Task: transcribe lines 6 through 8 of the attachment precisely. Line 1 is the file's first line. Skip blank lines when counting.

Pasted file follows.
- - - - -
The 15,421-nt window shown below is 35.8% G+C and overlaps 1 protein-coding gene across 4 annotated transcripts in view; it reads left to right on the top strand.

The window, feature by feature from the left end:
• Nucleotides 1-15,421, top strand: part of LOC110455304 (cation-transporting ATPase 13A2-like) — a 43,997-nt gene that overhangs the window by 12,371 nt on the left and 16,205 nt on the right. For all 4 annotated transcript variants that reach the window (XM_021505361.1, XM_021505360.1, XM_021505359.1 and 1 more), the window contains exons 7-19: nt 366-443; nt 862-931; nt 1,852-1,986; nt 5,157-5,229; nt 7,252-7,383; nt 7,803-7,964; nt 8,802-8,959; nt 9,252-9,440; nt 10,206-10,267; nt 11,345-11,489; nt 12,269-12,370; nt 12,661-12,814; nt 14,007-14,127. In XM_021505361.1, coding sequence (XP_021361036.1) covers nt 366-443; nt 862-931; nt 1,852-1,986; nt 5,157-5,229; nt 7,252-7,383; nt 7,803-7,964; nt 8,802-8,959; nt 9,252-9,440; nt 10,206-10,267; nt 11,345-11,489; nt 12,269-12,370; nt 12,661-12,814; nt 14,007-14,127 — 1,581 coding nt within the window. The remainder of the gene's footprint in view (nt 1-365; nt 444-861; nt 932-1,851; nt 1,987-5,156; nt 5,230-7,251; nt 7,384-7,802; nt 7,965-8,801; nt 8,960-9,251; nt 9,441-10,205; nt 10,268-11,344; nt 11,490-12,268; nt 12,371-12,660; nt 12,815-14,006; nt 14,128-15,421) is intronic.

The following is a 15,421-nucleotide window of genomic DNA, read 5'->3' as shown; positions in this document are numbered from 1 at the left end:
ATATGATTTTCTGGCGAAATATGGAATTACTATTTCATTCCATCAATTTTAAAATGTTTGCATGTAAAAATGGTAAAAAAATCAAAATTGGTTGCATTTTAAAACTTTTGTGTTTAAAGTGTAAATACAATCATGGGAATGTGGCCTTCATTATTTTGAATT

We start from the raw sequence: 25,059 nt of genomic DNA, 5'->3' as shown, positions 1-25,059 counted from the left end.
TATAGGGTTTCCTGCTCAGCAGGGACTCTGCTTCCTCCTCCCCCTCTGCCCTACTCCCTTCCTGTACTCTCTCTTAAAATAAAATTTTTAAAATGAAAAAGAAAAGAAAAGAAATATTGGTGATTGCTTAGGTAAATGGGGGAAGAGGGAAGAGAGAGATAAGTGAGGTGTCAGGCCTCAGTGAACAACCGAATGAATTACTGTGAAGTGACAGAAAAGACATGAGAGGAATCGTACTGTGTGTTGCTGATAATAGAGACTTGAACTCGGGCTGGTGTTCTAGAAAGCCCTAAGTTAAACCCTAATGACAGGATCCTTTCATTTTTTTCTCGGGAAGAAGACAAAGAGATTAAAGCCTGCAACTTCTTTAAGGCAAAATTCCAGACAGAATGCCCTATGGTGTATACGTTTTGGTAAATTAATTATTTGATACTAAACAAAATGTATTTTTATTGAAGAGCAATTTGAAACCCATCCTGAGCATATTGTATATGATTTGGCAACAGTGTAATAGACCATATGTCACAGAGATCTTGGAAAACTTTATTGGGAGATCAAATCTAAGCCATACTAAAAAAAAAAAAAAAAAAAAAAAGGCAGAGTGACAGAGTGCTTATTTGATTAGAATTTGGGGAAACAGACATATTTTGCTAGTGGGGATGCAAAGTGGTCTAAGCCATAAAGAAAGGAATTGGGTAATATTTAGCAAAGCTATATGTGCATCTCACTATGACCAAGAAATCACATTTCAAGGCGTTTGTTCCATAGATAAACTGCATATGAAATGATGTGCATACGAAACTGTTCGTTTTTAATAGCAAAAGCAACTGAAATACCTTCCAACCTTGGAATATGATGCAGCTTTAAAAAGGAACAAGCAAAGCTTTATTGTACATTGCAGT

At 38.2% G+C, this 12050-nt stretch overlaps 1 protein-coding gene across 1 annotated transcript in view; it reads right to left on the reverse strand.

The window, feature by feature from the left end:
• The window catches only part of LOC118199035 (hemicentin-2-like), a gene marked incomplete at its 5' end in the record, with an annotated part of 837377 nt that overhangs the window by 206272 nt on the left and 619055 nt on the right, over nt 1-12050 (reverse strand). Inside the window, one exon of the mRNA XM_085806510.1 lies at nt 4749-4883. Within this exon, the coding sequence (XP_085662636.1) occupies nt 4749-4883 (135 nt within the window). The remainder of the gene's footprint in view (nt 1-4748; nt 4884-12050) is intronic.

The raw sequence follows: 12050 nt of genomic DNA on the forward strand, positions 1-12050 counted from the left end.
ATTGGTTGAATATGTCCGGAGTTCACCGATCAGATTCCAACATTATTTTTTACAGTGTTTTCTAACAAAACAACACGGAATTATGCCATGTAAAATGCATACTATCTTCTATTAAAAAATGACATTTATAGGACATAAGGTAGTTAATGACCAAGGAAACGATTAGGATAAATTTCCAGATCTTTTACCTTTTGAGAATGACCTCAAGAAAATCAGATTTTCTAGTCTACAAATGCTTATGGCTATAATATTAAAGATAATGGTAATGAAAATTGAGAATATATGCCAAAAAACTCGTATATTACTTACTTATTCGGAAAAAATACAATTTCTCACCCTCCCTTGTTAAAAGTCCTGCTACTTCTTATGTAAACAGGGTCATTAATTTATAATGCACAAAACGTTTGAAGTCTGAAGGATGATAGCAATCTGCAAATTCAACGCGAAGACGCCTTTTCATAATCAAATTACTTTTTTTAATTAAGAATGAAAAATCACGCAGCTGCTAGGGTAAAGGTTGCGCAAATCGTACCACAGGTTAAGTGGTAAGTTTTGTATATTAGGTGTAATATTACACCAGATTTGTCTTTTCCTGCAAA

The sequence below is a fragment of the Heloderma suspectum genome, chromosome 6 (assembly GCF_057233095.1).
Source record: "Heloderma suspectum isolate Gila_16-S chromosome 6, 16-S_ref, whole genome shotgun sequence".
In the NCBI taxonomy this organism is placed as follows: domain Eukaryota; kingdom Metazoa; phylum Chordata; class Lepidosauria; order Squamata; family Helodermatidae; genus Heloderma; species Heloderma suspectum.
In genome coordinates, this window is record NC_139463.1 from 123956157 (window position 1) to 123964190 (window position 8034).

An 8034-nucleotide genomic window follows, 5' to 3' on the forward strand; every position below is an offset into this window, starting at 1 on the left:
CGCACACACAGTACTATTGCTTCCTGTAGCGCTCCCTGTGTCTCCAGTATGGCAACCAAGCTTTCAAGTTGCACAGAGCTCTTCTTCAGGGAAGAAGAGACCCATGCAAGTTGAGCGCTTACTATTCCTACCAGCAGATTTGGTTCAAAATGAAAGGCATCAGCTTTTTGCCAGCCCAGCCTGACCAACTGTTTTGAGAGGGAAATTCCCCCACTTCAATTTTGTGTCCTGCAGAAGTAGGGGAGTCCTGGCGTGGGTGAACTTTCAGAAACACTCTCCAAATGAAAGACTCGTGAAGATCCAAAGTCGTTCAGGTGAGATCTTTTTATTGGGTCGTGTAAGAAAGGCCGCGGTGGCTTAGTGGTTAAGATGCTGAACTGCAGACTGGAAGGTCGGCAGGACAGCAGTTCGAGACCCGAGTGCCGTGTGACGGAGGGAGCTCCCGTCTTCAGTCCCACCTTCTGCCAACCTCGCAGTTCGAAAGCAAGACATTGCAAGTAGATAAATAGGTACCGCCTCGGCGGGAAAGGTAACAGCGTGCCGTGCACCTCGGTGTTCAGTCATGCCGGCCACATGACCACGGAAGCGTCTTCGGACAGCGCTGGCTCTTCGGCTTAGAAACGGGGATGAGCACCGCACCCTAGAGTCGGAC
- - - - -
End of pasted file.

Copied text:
We start from the raw sequence: 25,059 nt of genomic DNA, 5'->3' as shown, positions 1-25,059 counted from the left end.
TATAGGGTTTCCTGCTCAGCAGGGACTCTGCTTCCTCCTCCCCCTCTGCCCTACTCCCTTCCTGTACTCTCTCTTAAAATAAAATTTTTAAAATGAAAAAGAAAAGAAAAGAAATATTGGTGATTGCTTAGGTAAATGGGGGAAGAGGGAAGAGAGAGATAAGTGAGGTGTCAGGCCTCAGTGAACAACCGAATGAATTACTGTGAAGTGACAGAAAAGACATGAGAGGAATCGTACTGTGTGTTGCTGATAATAGAGACTTGAACTCGGGCTGGTGTTCTAGAAAGCCCTAAGTTAAACCCTAATGACAGGATCCTTTCATTTTTTTCTCGGGAAGAAGACAAAGAGATTAAAGCCTGCAACTTCTTTAAGGCAAAATTCCAGACAGAATGCCCTATGGTGTATACGTTTTGGTAAATTAATTATTTGATACTAAACAAAATGTATTTTTATTGAAGAGCAATTTGAAACCCATCCTGAGCATATTGTATATGATTTGGCAACAGTGTAATAGACCATATGTCACAGAGATCTTGGAAAACTTTATTGGGAGATCAAATCTAAGCCATACTAAAAAAAAAAAAAAAAAAAAAAAGGCAGAGTGACAGAGTGCTTATTTGATTAGAATTTGGGGAAACAGACATATTTTGCTAGTGGGGATGCAAAGTGGTCTAAGCCATAAAGAAAGGAATTGGGTAATATTTAGCAAAGCTATATGTGCATCTCACTATGACCAAGAAATCACATTTCAAGGCGTTTGTTCCATAGATAAACTGCATATGAAATGATGTGCATACGAAACTGTTCGTTTTTAATAGCAAAAGCAACTGAAATACCTTCCAACCTTGGAATATGATGCAGCTTTAAAAAGGAACAAGCAAAGCTTTATTGTACATTGCAGT

At 38.2% G+C, this 12050-nt stretch overlaps 1 protein-coding gene across 1 annotated transcript in view; it reads right to left on the reverse strand.